If your senior citizen lives alone, make sure they have a lighting plan in place to move throughout the house. Imagine your father turning off the light and the TV in the den, and then trying to make it through his dark house to his bedroom. While this task presented no issues when he was younger, as a senior citizen, the darkness may disorient your dad and may make moving through the house a struggle. Consider lighting the hallways with automatic nightlights or putting lamps on timers on strategic places throughout the house.
Get rid of the throw rugs
Ask any occupational therapist, and one of the first things they recommend when making a home safe for seniors is to throw away the throw rugs. Apparently, throw rugs account for many at-home falls. This includes rugs around bathtubs, showers, and sinks. Instead, purchase non-slip mats for these damp areas. They make slippery surfaces safer, but at the same time, they aren’t tripping hazards.
Check the flooring
Sometimes carpeting bunches up as it ages. Make sure the carpeting in your loved ones home is free of bumps. Also, inspect it for rips in the carpeting around thresholds. A foot can easily get caught in these rips and will take your loved one down to the floor.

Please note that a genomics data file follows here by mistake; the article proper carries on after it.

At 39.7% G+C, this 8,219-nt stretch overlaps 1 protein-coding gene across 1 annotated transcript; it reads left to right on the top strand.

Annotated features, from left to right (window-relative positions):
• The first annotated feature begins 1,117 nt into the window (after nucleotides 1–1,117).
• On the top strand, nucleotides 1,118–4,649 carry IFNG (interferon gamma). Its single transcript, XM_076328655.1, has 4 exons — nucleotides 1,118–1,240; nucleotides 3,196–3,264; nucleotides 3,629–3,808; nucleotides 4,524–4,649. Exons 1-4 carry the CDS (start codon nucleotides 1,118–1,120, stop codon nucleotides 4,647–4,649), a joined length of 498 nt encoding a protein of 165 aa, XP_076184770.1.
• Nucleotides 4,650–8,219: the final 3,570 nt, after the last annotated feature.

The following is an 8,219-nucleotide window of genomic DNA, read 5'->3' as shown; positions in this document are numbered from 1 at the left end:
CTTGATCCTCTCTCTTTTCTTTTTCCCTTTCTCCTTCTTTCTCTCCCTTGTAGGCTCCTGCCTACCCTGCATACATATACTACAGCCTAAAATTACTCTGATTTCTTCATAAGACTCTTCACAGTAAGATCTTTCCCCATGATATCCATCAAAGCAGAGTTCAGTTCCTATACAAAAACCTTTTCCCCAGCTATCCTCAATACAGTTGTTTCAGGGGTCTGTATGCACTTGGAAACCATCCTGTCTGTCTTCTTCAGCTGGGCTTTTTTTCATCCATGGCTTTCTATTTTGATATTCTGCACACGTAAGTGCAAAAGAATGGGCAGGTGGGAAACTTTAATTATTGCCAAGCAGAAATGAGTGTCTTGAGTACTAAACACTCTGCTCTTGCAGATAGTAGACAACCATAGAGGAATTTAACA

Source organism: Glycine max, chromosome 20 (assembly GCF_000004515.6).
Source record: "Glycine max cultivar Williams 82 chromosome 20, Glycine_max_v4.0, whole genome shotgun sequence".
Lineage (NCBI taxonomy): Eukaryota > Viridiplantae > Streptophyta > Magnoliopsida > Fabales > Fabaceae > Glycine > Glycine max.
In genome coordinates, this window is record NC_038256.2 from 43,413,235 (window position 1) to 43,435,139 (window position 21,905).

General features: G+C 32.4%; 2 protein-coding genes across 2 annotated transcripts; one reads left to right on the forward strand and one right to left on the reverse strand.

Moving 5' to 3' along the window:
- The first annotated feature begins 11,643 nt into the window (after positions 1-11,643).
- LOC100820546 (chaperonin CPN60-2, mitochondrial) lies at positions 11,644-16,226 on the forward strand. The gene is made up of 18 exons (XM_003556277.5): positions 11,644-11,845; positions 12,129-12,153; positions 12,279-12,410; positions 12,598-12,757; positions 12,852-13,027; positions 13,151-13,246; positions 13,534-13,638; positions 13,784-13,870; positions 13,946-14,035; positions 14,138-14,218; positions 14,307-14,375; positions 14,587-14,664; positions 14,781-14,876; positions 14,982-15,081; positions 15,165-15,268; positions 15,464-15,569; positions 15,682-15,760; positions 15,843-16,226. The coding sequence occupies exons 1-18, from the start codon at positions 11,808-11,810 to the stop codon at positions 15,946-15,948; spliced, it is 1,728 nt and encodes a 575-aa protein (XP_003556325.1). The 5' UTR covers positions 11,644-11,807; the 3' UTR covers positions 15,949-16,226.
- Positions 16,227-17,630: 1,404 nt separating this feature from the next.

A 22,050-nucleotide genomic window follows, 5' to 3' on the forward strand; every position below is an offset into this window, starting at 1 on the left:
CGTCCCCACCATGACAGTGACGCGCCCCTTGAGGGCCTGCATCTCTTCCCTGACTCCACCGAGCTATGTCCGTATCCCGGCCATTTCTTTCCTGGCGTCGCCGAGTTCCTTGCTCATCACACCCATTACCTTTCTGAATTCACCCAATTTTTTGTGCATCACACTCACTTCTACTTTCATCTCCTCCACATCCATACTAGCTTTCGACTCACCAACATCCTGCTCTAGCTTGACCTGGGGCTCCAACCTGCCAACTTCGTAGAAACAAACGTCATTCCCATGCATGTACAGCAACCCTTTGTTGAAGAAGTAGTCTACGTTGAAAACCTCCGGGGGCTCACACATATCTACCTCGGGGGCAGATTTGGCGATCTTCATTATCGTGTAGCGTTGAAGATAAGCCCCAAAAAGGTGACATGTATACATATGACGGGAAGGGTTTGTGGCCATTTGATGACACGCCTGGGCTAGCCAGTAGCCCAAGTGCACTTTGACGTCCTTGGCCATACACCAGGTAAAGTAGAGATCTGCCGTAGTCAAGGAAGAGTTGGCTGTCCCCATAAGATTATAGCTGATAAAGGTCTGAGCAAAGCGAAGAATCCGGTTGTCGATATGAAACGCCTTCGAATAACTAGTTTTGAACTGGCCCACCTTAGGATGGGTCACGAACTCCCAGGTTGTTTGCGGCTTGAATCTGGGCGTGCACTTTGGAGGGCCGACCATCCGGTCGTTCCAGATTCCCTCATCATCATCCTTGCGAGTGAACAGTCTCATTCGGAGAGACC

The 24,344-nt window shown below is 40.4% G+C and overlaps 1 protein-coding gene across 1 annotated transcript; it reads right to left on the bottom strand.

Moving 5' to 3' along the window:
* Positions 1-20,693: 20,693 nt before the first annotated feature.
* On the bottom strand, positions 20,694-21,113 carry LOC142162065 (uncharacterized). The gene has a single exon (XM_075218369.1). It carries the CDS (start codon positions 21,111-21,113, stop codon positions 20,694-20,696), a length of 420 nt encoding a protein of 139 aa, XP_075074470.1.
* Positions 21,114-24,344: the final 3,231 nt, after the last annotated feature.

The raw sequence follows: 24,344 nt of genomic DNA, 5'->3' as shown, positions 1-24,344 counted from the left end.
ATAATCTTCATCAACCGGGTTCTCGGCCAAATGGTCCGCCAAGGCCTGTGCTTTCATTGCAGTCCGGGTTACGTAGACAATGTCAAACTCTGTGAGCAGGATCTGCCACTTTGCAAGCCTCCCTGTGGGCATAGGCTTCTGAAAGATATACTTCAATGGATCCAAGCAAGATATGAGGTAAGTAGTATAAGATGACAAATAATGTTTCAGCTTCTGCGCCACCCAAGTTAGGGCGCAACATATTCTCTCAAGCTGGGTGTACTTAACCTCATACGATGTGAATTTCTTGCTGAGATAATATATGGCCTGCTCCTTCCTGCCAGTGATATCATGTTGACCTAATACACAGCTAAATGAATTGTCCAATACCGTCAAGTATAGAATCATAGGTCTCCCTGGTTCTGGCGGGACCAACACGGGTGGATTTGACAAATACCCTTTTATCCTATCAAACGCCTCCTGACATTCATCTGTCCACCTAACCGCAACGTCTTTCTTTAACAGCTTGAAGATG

Buy the right shoes
Make sure your senior citizen has shoes that are easy to get on and have non-slip soles. In other words, your loved one’s shoes should be easy to slip on, but not easy to slip on. Clear as mud?
While on the subject of shoes, there are a variety of reasons to avoid shoes that tie. Not only are shoelaces tripping hazards, but they are also difficult for seniors to reach to tie. Rising quickly from this position may make your loved one lightheaded, and if they are lightheaded, they may be more of a fall risk.
If it is not feasible or comfortable for the elder in question to wear shoes, consider purchasing non-slip socks that have grippers on the bottom. If your loved one has spent any time in the hospital, chances are he or she has a pair or two of these fashionable socks already.
Monitor blood pressure
Sometimes senior citizens fall because they become light headed or dizzy. How can you keep that from happening to your loved one?